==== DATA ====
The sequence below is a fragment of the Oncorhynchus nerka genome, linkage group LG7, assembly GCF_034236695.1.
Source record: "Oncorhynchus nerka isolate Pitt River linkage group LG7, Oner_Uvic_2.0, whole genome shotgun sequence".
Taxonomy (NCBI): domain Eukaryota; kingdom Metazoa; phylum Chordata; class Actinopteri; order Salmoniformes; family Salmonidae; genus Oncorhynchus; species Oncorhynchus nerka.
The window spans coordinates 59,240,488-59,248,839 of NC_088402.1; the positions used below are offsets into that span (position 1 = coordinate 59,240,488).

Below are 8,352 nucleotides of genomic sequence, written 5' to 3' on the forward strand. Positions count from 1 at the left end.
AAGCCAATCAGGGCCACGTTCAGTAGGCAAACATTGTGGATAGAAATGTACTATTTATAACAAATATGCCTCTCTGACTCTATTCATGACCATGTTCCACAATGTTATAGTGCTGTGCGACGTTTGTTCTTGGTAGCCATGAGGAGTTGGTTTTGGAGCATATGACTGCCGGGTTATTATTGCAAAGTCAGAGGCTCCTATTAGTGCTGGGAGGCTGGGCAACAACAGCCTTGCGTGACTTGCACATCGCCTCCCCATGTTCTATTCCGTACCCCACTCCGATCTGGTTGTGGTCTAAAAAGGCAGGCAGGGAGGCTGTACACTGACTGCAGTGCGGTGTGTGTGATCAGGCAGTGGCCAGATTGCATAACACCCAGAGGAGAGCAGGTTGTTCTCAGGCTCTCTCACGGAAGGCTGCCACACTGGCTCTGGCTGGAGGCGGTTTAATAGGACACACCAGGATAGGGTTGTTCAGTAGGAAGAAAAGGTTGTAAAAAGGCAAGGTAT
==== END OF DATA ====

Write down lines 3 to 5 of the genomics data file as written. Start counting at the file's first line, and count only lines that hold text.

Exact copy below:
Taxonomy (NCBI): domain Eukaryota; kingdom Metazoa; phylum Chordata; class Actinopteri; order Salmoniformes; family Salmonidae; genus Oncorhynchus; species Oncorhynchus nerka.
The window spans coordinates 59,240,488-59,248,839 of NC_088402.1; the positions used below are offsets into that span (position 1 = coordinate 59,240,488).

Below are 8,352 nucleotides of genomic sequence, written 5' to 3' on the forward strand. Positions count from 1 at the left end.